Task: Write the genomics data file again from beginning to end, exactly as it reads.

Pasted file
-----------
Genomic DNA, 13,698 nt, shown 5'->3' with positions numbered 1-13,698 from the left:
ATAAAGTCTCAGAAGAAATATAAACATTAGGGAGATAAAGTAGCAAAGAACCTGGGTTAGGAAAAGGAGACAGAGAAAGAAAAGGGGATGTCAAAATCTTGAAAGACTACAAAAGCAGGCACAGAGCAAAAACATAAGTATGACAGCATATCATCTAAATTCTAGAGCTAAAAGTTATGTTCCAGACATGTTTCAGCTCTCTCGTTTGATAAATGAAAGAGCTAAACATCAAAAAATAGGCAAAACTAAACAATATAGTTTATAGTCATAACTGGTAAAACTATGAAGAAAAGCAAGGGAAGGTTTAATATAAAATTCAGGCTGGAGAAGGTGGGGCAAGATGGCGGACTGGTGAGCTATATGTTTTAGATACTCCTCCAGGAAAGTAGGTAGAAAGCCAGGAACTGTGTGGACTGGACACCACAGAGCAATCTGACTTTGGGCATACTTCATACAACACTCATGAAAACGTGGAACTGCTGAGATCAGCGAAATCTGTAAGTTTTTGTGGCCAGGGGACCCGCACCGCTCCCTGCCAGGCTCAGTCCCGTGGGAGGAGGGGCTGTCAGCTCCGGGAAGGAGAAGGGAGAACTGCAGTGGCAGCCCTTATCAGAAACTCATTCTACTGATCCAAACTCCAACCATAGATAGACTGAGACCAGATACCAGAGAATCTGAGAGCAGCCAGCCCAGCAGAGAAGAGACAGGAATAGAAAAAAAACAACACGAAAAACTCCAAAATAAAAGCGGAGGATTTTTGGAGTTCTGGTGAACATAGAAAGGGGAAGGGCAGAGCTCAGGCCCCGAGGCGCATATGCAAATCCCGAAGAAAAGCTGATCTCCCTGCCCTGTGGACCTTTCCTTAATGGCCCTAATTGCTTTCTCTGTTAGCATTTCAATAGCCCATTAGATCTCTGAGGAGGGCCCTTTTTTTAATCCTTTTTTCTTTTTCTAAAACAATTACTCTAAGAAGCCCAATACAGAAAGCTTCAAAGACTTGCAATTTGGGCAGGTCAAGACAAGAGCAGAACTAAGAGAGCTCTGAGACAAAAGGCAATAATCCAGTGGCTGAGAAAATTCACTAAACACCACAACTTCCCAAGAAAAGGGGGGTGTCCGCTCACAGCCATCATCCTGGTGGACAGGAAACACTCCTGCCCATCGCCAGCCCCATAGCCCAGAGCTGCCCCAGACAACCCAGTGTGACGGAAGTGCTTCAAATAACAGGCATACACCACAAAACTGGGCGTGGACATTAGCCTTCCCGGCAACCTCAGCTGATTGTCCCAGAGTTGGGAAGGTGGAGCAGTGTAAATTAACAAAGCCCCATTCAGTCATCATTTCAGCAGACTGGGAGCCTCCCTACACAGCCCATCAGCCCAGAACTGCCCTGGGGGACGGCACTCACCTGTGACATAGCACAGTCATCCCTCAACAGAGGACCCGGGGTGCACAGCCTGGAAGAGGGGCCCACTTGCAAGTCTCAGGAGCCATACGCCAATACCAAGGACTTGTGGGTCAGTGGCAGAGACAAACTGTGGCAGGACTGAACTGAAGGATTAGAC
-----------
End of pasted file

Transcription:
Genomic DNA, 13,698 nt, shown 5'->3' with positions numbered 1-13,698 from the left:
ATAAAGTCTCAGAAGAAATATAAACATTAGGGAGATAAAGTAGCAAAGAACCTGGGTTAGGAAAAGGAGACAGAGAAAGAAAAGGGGATGTCAAAATCTTGAAAGACTACAAAAGCAGGCACAGAGCAAAAACATAAGTATGACAGCATATCATCTAAATTCTAGAGCTAAAAGTTATGTTCCAGACATGTTTCAGCTCTCTCGTTTGATAAATGAAAGAGCTAAACATCAAAAAATAGGCAAAACTAAACAATATAGTTTATAGTCATAACTGGTAAAACTATGAAGAAAAGCAAGGGAAGGTTTAATATAAAATTCAGGCTGGAGAAGGTGGGGCAAGATGGCGGACTGGTGAGCTATATGTTTTAGATACTCCTCCAGGAAAGTAGGTAGAAAGCCAGGAACTGTGTGGACTGGACACCACAGAGCAATCTGACTTTGGGCATACTTCATACAACACTCATGAAAACGTGGAACTGCTGAGATCAGCGAAATCTGTAAGTTTTTGTGGCCAGGGGACCCGCACCGCTCCCTGCCAGGCTCAGTCCCGTGGGAGGAGGGGCTGTCAGCTCCGGGAAGGAGAAGGGAGAACTGCAGTGGCAGCCCTTATCAGAAACTCATTCTACTGATCCAAACTCCAACCATAGATAGACTGAGACCAGATACCAGAGAATCTGAGAGCAGCCAGCCCAGCAGAGAAGAGACAGGAATAGAAAAAAAACAACACGAAAAACTCCAAAATAAAAGCGGAGGATTTTTGGAGTTCTGGTGAACATAGAAAGGGGAAGGGCAGAGCTCAGGCCCCGAGGCGCATATGCAAATCCCGAAGAAAAGCTGATCTCCCTGCCCTGTGGACCTTTCCTTAATGGCCCTAATTGCTTTCTCTGTTAGCATTTCAATAGCCCATTAGATCTCTGAGGAGGGCCCTTTTTTTAATCCTTTTTTCTTTTTCTAAAACAATTACTCTAAGAAGCCCAATACAGAAAGCTTCAAAGACTTGCAATTTGGGCAGGTCAAGACAAGAGCAGAACTAAGAGAGCTCTGAGACAAAAGGCAATAATCCAGTGGCTGAGAAAATTCACTAAACACCACAACTTCCCAAGAAAAGGGGGGTGTCCGCTCACAGCCATCATCCTGGTGGACAGGAAACACTCCTGCCCATCGCCAGCCCCATAGCCCAGAGCTGCCCCAGACAACCCAGTGTGACGGAAGTGCTTCAAATAACAGGCATACACCACAAAACTGGGCGTGGACATTAGCCTTCCCGGCAACCTCAGCTGATTGTCCCAGAGTTGGGAAGGTGGAGCAGTGTAAATTAACAAAGCCCCATTCAGTCATCATTTCAGCAGACTGGGAGCCTCCCTACACAGCCCATCAGCCCAGAACTGCCCTGGGGGACGGCACTCACCTGTGACATAGCACAGTCATCCCTCAACAGAGGACCCGGGGTGCACAGCCTGGAAGAGGGGCCCACTTGCAAGTCTCAGGAGCCATACGCCAATACCAAGGACTTGTGGGTCAGTGGCAGAGACAAACTGTGGCAGGACTGAACTGAAGGATTAGAC